Monday, May 14, 2012


I've been wanting to blog about my thoughts regarding North Carolina's new amendment to their constitution which states, “marriage between one man and one woman is the only domestic legal union that shall be valid or recognized in this State”- meaning that civil unions and potentially other types of domestic partnerships will no longer be legally recognized.

I've been wanting to blog about it, but I haven't exactly been able to find the right words. I've always been on the side of "call it anything but marriage". I don't believe that rights should be withheld from members of society. You can't dictate who receives certain privileges and who doesn't when it comes to basic rights. On the other hand, I do believe that God has established the family unit as a sacred place to raise his children. Of course, the family comes in all shapes and sizes, already. Besides death and divorce, adoption, and other situations have changed the modern family to include all types of situations. The nuclear family is no longer comprised of a mom, a dad, and 2.5 children.

I don't know what the answer is. I have gay friends that will make great parents. I don't think that in a committed relationship, a person should be kept out of the waiting room because he isn't "family", or that one half a couple, who knows the other person better than anybody else, shouldn't be allowed to execute a will. Gay couples should be able to live where they want. They should be treated with love and respect deserving to all children of our Heavenly Father. 

But I also stand by the fact that the family is a sacred institution established by God, where with each member holds a special role to be fulfilled.

So I've been thinking a lot about this, and not knowing what to say or how to say it. The only thing I'm not confused about, is that regardless of sexual preference, God loves His children -- nothing can change that.

The thing that has finally got me to sit down and type this up is the Sunday School lesson taught today. We were reading from Mosiah 9. Of course I've read this story before; our teacher, however, put it in to a new perspective for me that I had never thought of before.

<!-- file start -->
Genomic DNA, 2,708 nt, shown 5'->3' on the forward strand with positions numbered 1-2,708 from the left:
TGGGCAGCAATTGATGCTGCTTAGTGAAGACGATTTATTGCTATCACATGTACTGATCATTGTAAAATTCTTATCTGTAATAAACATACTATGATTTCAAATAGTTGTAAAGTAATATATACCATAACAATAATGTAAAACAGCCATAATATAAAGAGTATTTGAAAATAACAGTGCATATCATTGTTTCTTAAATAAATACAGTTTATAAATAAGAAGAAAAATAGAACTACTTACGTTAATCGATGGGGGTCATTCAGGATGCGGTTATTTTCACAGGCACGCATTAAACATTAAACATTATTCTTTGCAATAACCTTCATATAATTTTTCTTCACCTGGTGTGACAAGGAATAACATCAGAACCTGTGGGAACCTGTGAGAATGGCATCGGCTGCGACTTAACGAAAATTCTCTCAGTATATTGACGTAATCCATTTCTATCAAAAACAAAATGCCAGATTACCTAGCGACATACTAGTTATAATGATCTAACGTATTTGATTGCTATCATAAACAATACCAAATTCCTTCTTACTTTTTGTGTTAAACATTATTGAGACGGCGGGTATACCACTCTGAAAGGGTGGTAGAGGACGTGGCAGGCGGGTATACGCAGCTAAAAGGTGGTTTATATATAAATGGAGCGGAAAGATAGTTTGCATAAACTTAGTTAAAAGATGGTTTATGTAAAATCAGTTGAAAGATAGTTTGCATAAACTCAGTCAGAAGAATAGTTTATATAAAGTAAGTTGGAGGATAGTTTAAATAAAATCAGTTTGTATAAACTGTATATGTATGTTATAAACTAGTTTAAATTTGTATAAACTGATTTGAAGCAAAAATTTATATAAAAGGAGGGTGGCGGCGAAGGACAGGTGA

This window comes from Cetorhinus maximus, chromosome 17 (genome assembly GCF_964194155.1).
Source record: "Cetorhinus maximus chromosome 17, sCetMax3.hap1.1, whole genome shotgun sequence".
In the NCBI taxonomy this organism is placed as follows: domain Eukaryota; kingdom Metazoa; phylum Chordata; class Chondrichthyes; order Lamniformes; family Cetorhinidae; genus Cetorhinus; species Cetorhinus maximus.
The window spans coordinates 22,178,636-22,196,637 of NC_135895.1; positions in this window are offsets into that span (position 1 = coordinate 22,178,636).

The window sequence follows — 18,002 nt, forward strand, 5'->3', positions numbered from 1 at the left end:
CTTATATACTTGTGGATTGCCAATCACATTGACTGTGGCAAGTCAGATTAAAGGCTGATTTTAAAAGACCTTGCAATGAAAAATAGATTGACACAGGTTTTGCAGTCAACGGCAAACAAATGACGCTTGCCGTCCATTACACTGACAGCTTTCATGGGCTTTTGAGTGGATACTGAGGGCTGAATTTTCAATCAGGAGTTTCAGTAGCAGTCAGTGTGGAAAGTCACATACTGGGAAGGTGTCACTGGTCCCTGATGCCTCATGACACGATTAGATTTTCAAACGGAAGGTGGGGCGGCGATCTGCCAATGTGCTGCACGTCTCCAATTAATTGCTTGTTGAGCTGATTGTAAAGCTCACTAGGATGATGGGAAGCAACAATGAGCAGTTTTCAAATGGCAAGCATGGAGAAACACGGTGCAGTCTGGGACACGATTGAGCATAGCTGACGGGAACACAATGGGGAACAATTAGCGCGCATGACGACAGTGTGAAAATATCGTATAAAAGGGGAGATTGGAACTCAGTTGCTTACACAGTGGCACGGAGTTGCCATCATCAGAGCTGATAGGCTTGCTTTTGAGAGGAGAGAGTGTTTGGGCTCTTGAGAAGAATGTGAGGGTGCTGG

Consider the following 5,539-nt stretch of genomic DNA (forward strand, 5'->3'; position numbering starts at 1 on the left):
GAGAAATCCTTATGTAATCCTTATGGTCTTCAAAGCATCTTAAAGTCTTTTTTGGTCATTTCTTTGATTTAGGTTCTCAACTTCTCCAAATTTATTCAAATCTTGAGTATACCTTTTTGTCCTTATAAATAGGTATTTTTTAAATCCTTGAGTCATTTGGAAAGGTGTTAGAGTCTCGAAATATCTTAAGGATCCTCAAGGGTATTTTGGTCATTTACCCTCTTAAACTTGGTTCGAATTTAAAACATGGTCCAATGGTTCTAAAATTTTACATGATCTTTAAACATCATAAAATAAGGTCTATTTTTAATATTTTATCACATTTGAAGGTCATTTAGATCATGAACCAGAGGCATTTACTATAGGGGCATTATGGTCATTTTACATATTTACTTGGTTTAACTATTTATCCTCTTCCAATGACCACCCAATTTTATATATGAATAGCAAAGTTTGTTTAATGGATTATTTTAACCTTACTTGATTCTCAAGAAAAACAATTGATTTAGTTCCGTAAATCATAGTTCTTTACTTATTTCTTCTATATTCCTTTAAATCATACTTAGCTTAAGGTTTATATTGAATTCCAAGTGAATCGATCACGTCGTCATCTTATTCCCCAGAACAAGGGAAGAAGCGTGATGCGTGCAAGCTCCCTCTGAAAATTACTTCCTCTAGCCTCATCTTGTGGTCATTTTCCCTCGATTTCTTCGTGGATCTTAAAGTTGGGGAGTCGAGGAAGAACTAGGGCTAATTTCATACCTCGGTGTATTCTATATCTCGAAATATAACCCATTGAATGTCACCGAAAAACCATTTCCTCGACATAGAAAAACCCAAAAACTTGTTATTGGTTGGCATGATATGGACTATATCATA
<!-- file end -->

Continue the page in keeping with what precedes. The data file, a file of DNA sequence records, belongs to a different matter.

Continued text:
The Book of Mormon largely talks about two groups: the Nephites and the Lamanites. Throughout their history, each group of people goes through periods of righteousness and wickedness, just like the Israelites in the Old Testament. The story of Zeniff takes place about 400 years after Nephi and his family have come to the new world from Jerusalem and broke off into the two groups. For four centuries, each group of people have lived in hatred towards one another. In Chapter 10 of Mosiah, there are some six verses (12-17) that explain why, but it can be summed up, "And thus they have taught their children that they should hate them, and that they should murder them, and that they should rob and plunder them, and do all they could to destroy them: therefore they have an eternal hatred towards the children of Nephi." (v. 17)

As I mentioned before, this was a mutual dislike and distrust. Just as the Lamanites taught their children to hate the children of Nephi, I'm sure the Nephites taught their children the same. 

The two groups separated because the brothers of Nephi, Laman and Lemuel, were trying to kill him. So Nephi and his followers packed up and left the land they had settled. Zeniff and his group decided that the Nephites deserved that land back. He packed up and headed towards where the Lamanites were, with the intention of spying on their forces and as he says, "that our army might come upon them and destroy them - " but he goes on to say, "but when I saw that which was good among them I was desirous that they should not be destroyed." (Mosiah 9:1)

Meaning, he went about spying on the Lamanites and saw that perhaps they weren't as bad as he had been taught all his life. They had families that they loved and cherished. They lived probably similarly to the way he did. 

Zeniff fights among the army he has brought to destroy the Lamanites and prevails against those that want to completely annihilate the Lamanites. And then he says, "And yet, I being over-zealous to inherit the land of our fathers, collected as many as were desirous to go up to possess the land..."

Zeniff and his group go into the city and unto the king, and he gives them a city for them to live in. They work hard, building buildings, repairing walls, planting crops, and become prosperous. But they are surrounded by Lamanites, who begin to make problems with them. They are overpowered, and outnumbered. They are heavily taxed.